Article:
In 2006, When I bought my first Canon Powershot point and shoot camera at the Cam2 store in the camera store district of Mongkok in Hong Kong, I was immediately asked if I wanted to buy a GREY MARKET version of the camera. Like most foreigners that have never bought a camera in Hong Kong before, I had no idea what this meant. Since then I have bought several camera bodies and lenses in Hong Kong, and here is what I figured out.
Grey market goods (or “water goods” as its translated from Chinese) are cameras or lenses that were originally intended to be sold in other countries (eg. Japan) but have found their way to being sold in Hong Kong. Normal non-grey market camera equipment that was intended to be sold in Hong Kong are usually just called “Hong Kong goods”. Both the grey market and the Hong Kong versions are authentic products – probably even manufactured in the same factory. The biggest difference between the two is that the grey market version will usually be cheaper than the Hong Kong version – and hence the dilemma when buying camera gear in Hong Kong for an already expensive photography hobby.
The difference in price between grey market and HK camera equipment varies. I have seen entry-level DSLR cameras which normally cost around HK$6000, sell for about HK$500-800 (8%-13% off) less on the grey market version. But that doesn’t necessarily mean that the particular camera body or lens that you want is available in both grey market and HK versions, nor does it imply that the same 8%-13% discount would apply. In one instance with a Nikon 105mm F/2.8 macro lens in short supply, I had finally only found one store with stock – but they only had the grey market version and they were selling it at a price that the HK version would normally sell for. So when it comes to how much cheaper grey market camera equipment is versus its Hong Kong goods counterpart, YMMV.
The biggest drawback of buying grey market is the lack of warranty. Depending on the product, a camera or lens should at least have a year of manufacturer warranty – which means that if something goes wrong within that period you should be able to bring it to the service center of Nikon or Canon (or whichever manufacturer), and they should fix it for you for free. The grey market version does not have such a warranty. The camera store guy may gloss over this point by saying that there is a 1 year store warranty, which I think is pretty useless. Most of these small camera shops don’t have the facilities or know-how to repair some of the more technical complexities that may arise with today’s advanced cameras, nor are they incentivized to care when you return with a broken camera 6 months after they’ve made their sale. So in my opinion, a “store warranty” in Hong Kong is about as valuable as a suitcase full of I.O.U.s.
But having a grey market product that breaks or goes defective without a warranty is not the end of the world – you can still bring it to the manufacturer’s service center and you can still get it serviced but it will cost you some money. So after the warranty period is over, there is no significant difference between the two versions. There may however be a difference in servicing cost, which from what I can tell might be more expensive on the grey market equipment. I haven’t verified this with complex repairs, but with basic sensor cleaning I was recently told by Nikon that the service would cost HK$300 for grey market camera bodies and HK$150 for genuine Hong Kong camera bodies. They can verify which version of equipment you have by simply punching the serial number into their computers. In my experience, despite treating my equipment horribly, the amount of servicing I’ve needed has been infrequent and inexpensive – usually related to natural wear and tear (rubber casings, cleaning etc.). With the exception of two troublesome SB-600 flashes, I haven’t had anything turn into a lemon.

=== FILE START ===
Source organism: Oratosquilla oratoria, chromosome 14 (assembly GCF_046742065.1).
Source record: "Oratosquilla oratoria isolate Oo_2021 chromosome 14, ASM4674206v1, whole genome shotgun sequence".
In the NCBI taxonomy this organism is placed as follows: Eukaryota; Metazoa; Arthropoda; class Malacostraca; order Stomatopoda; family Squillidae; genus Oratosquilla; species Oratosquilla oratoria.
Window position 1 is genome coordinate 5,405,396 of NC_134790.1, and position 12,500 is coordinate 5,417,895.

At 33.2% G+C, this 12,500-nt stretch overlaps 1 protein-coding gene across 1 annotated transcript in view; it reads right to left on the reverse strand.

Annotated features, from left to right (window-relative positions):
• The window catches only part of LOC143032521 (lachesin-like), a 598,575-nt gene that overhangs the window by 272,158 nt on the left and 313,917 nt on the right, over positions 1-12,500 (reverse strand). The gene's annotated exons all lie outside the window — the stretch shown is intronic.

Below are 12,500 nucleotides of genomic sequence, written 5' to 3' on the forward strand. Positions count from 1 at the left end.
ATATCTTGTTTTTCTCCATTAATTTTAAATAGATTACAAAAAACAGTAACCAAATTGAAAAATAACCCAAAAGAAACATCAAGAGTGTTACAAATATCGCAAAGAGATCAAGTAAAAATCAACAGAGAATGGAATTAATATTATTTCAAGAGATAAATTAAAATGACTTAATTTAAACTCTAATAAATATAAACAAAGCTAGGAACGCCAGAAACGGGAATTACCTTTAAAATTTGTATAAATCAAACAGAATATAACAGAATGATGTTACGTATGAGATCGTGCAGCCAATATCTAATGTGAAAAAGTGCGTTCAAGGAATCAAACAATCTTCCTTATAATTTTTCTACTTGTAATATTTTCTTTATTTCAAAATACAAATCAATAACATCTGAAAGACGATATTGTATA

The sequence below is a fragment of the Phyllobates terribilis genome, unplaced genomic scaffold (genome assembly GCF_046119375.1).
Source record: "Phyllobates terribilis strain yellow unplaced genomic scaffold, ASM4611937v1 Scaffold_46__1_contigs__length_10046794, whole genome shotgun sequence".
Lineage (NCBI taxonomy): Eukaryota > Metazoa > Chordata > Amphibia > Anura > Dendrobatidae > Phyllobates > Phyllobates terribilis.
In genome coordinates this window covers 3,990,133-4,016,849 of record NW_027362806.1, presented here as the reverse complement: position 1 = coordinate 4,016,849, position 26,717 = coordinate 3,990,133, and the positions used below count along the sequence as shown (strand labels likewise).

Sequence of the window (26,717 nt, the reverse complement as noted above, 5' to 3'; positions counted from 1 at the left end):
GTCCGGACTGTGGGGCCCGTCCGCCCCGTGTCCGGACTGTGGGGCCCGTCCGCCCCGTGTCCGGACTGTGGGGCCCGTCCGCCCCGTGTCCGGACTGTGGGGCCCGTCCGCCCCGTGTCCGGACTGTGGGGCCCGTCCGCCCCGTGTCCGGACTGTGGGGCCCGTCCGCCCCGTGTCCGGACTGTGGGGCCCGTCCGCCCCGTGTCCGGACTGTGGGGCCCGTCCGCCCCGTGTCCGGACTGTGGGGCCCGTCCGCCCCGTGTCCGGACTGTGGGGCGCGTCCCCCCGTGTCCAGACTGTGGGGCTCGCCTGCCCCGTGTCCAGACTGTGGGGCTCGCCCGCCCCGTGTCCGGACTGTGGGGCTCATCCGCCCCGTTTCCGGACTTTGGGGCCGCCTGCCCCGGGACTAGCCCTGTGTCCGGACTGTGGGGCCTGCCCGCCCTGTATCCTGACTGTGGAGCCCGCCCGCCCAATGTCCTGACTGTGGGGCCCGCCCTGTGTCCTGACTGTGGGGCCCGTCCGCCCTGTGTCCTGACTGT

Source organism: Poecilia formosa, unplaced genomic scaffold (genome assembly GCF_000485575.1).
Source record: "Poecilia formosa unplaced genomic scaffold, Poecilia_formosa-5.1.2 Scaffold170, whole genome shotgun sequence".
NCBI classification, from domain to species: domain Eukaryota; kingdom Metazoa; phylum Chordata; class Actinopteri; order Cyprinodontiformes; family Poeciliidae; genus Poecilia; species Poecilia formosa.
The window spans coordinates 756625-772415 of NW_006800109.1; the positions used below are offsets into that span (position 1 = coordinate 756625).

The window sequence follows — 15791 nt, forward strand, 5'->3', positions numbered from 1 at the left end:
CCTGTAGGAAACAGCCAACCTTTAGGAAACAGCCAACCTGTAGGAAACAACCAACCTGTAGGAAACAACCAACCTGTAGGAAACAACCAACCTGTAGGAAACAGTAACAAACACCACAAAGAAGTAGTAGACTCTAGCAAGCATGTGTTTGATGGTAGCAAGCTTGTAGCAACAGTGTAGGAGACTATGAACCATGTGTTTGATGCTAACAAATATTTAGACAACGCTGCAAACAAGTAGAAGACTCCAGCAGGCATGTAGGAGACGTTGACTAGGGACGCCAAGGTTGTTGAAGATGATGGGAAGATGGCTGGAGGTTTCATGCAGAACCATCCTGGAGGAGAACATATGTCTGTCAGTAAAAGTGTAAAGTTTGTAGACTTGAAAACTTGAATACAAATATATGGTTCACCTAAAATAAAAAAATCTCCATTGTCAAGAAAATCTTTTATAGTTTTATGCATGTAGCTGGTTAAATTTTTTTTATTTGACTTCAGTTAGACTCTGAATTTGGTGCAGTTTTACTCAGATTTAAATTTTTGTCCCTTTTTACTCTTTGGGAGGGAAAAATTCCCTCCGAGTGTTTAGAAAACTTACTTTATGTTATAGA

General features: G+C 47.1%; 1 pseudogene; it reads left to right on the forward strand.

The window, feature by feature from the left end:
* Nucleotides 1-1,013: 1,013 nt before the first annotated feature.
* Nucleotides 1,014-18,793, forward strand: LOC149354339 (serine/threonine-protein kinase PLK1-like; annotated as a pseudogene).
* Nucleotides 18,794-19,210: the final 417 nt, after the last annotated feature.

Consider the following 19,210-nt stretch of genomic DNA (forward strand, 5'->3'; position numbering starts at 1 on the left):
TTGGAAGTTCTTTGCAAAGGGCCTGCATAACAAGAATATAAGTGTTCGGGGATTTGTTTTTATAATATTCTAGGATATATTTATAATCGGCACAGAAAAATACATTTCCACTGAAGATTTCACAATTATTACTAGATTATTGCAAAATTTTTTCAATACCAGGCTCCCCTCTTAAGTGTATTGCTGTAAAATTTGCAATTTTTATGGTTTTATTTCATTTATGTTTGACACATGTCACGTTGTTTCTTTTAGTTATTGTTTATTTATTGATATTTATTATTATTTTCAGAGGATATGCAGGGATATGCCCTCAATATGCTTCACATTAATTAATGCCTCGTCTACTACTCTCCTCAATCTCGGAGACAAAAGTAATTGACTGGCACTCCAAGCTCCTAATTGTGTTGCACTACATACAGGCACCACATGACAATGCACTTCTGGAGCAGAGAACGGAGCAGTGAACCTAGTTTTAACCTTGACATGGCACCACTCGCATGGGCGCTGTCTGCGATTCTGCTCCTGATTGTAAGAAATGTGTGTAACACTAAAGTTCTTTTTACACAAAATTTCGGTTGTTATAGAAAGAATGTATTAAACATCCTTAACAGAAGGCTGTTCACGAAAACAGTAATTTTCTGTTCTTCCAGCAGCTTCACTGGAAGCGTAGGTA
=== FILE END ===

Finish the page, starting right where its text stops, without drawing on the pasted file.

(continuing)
The other minor cons of buying grey market include having an instruction manual in different or several languages (although it almost always includes at least one language that you can read anyway). If there is an accessory like a battery charger sometimes it will include a plug or cable for another country, although I like having a Japanese plug because I can use it in the US =) I think most stores will toss an appropriate Hong Kong cable inside the box that will allow you to use it properly anyway. One time my friend bought a grey market DSLR camera body and they gave it to him in a box that was intended for the camera + kit lens bundle. The serial number on the camera matched the box and the documentation, but the kit lens was simply plucked out, presumably to be sold separately to someone else. *Shrug*
I’ve seen grey market goods for sale most commonly in computer malls and larger camera specialty shops. B&H in New York, one of the largest and well-respected photography retailers in the US sells grey market equipment and they explain what it is and their warranty policy directly on their website.
In conclusion, I am fine with buying grey market camera equipment and I think its a great way to save some money. When it is time to repair it, repair it. With today’s average camera life cycle, most casual shooters will likely upgrade their camera or equipment before their first need for servicing anyways.